CINCINNATI - After going weeks without being paid, a group of off-duty Cincinnati police officers who handle security details outside the Horseshoe Casino Cincinnati have finally received their checks.
Jennifer Kulczycki, the communications director for Rock Gaming, LLC, confirmed Sunday that the approximately 20 officers who had not been paid since the casino opened more than a month ago received checks this weekend.
"The checks were appropriately issued and delivered this weekend," Kulczycki wrote via email.
Casino officials would not disclose the total amount of backpay it paid to officers. The officers are supposed to be paid every two weeks for the work they perform outside the casino and at its entrances.
The casino may request additional officers during peak times, such as Fridays and Saturdays or when casino officials expect high turnout. Approximately four officers may be on site during peak times, Kulczycki said. All off-duty officers are from the Cincinnati police department.
The casino made $21 million in adjusted gross revenue in its first month of operation. However, multiple vendors that are employed by the Horseshoe Casino, including local police officers, were not paid.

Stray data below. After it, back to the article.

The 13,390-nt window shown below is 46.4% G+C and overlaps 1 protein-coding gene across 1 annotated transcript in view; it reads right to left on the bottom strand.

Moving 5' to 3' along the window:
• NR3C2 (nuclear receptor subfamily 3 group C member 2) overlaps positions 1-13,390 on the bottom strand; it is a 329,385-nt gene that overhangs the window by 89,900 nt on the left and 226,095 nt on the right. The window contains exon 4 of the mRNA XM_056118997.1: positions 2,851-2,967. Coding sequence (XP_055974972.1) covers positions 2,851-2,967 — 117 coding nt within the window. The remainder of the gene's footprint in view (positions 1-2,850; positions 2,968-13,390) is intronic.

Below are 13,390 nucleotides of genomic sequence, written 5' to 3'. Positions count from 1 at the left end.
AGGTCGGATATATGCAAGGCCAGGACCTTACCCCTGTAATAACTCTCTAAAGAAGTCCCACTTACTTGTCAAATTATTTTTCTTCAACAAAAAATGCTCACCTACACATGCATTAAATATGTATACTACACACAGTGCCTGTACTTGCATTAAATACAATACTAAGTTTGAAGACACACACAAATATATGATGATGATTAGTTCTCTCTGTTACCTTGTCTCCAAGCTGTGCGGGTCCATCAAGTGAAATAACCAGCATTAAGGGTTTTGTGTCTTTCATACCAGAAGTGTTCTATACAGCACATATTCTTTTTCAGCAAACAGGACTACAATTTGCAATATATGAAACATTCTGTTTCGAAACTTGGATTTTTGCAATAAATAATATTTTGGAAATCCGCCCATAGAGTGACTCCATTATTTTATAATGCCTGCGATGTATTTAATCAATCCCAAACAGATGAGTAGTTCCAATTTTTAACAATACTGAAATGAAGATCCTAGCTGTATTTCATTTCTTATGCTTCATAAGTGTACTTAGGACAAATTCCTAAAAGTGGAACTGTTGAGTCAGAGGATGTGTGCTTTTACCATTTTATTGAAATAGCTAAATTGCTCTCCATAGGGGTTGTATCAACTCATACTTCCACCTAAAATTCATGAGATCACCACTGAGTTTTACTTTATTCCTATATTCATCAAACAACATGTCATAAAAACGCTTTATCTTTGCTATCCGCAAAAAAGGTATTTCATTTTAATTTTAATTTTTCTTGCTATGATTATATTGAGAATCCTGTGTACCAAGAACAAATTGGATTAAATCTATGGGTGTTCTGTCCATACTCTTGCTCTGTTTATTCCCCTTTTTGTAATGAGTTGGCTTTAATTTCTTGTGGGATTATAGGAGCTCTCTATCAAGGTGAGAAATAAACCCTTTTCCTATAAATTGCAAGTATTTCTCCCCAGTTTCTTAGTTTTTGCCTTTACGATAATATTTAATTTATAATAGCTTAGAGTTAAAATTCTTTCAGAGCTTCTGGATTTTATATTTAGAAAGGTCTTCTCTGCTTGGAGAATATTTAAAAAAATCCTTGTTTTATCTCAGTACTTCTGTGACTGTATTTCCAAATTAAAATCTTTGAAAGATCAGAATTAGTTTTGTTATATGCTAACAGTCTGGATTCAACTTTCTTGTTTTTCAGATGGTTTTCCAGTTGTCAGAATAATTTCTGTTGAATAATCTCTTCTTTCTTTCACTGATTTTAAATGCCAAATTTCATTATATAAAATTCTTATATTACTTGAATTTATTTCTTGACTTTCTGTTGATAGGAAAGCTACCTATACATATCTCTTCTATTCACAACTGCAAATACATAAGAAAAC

Officials with the casino told Capt. Kim Janke of the Cincinnati Police Department that the payment issues were the result of an accounting error.
"It was a processing error on our end, and as it's been explained to me, it does sound unfortunately simple," Kulczycki said.
Kulczycki released the following statement Friday afternoon:
Horseshoe Cincinnati is aware of an issue which has caused a recent delay in payments to some of our vendors, including some off duty Cincinnati Police Department officers. We have been working to address the situation and expect resolution and payments to be made early next week. CPD has been and continues to be an important partner with Horseshoe Cincinnati and we apologize for this unexpected delay.
The news of payments comes after Janke confirmed to 9 On Your Side that officers were reluctant to sign up for shifts due to the accounting issues during the casino's first five weeks of operation.
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